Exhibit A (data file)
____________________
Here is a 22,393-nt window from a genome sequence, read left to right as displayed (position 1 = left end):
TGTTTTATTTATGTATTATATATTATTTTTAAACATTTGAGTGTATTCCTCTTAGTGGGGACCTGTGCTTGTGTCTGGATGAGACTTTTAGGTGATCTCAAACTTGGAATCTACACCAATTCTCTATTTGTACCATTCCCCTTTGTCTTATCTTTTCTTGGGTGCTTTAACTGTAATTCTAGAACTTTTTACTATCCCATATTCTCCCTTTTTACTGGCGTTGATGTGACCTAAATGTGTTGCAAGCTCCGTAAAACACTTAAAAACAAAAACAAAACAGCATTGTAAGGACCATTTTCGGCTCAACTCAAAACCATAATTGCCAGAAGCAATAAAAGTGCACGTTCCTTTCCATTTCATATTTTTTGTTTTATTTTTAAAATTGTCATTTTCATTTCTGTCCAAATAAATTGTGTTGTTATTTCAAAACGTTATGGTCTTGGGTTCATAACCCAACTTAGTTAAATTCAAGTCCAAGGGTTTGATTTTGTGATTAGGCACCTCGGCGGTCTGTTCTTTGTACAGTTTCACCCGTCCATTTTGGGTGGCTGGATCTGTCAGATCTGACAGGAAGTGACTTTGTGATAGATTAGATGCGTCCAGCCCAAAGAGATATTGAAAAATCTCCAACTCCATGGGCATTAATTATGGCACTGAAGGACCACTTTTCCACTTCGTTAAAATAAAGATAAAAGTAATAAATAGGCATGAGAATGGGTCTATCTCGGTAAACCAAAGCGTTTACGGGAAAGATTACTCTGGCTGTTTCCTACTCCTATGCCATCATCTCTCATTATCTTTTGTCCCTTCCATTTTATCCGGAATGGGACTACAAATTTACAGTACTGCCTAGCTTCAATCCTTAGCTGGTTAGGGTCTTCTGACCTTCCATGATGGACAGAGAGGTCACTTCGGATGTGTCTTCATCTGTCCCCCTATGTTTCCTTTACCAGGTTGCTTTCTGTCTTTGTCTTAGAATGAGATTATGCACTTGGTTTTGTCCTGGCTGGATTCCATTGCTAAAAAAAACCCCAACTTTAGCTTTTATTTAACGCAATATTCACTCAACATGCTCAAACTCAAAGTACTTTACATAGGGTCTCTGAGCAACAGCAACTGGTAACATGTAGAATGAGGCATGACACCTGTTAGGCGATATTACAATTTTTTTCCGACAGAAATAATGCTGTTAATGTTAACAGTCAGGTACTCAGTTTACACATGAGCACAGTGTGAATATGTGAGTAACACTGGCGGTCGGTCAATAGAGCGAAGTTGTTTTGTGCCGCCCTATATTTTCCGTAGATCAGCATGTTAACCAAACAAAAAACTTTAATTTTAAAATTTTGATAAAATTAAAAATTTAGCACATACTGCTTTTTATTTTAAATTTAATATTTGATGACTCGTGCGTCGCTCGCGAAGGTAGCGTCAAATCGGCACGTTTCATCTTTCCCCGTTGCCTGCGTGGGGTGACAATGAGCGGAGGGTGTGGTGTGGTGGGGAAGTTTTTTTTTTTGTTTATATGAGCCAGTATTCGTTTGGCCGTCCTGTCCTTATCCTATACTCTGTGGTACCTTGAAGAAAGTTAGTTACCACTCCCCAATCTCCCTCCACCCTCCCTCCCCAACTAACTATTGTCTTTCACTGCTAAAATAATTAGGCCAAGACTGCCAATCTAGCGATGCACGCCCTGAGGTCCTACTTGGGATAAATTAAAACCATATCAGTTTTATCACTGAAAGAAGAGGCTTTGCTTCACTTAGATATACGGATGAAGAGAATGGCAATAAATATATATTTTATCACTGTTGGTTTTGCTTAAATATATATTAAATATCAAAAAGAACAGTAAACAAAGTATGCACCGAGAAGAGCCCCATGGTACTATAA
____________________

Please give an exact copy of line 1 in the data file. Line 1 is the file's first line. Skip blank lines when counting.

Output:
Here is a 22,393-nt window from a genome sequence, read left to right as displayed (position 1 = left end):